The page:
The first expedition of the SFI project was conducted from the 25th of May to the 5th of June 2017 on board the Celtic Explorer. You can read our May and June blog posts to the Marine Institue’s blog Scientists@Sea here:
On this cruise, we headed to where the continental shelf suddenly ends, and the depth of the sea floor rapidly increases from around 300 m to > 3000 m, looking at areas already known to be rich in deep-sea corals.
We collected samples of octocorals and sponges to take back to the NUI Galway chemistry labs using the ROV Holland I. Our chemists will extract chemical compounds from all samples back at NUI Galway and we’ll run these chemicals in bioassays to see if they have useful actions against diseases, cancers, bacteria etc. If they do, we’ll figure out their chemical structure to make this knowledge available to the pharma industry.
We also had zoologists on board to identify the sponges and corals – but also in the future to analyse all the videos. We’re building mathematical models to predict the likelihood of any given species yielding a novel natural product (based on what we know from previous discoveries and our understanding of the relatedness of various species). Using the small amount of data we have from the videos (given that we can only ever cover a tiny area of the seafloor with our ROV) we use our knowledge of where species do occur, to predict where they are likely to occur. So then we know which species are likely to have exciting chemistry, and where to go looking for them. This improves our future chances of finding new natural products.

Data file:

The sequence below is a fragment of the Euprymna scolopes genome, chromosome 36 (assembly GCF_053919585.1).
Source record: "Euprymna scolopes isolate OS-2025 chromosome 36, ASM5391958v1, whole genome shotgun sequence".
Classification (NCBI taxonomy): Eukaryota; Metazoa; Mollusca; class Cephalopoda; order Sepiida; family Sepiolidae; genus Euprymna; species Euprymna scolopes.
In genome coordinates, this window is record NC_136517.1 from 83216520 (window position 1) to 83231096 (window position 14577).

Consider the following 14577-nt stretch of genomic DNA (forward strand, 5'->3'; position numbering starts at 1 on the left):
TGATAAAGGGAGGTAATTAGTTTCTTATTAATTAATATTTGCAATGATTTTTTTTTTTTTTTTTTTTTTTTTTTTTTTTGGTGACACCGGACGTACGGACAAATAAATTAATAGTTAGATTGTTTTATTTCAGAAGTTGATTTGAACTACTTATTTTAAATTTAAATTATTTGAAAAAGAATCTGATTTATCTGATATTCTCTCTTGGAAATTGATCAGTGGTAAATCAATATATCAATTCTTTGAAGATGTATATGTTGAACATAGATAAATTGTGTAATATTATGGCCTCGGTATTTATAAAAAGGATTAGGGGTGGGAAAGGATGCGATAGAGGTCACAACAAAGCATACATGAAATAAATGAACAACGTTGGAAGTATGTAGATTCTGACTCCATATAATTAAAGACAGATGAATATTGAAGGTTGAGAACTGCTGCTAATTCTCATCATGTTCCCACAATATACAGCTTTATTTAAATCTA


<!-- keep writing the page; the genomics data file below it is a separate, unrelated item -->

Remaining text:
Overall the cruise was very successful as over 12 cruise days we have successfully completed 20 ROV dives in order to collect a multitude of deep-sea organisms.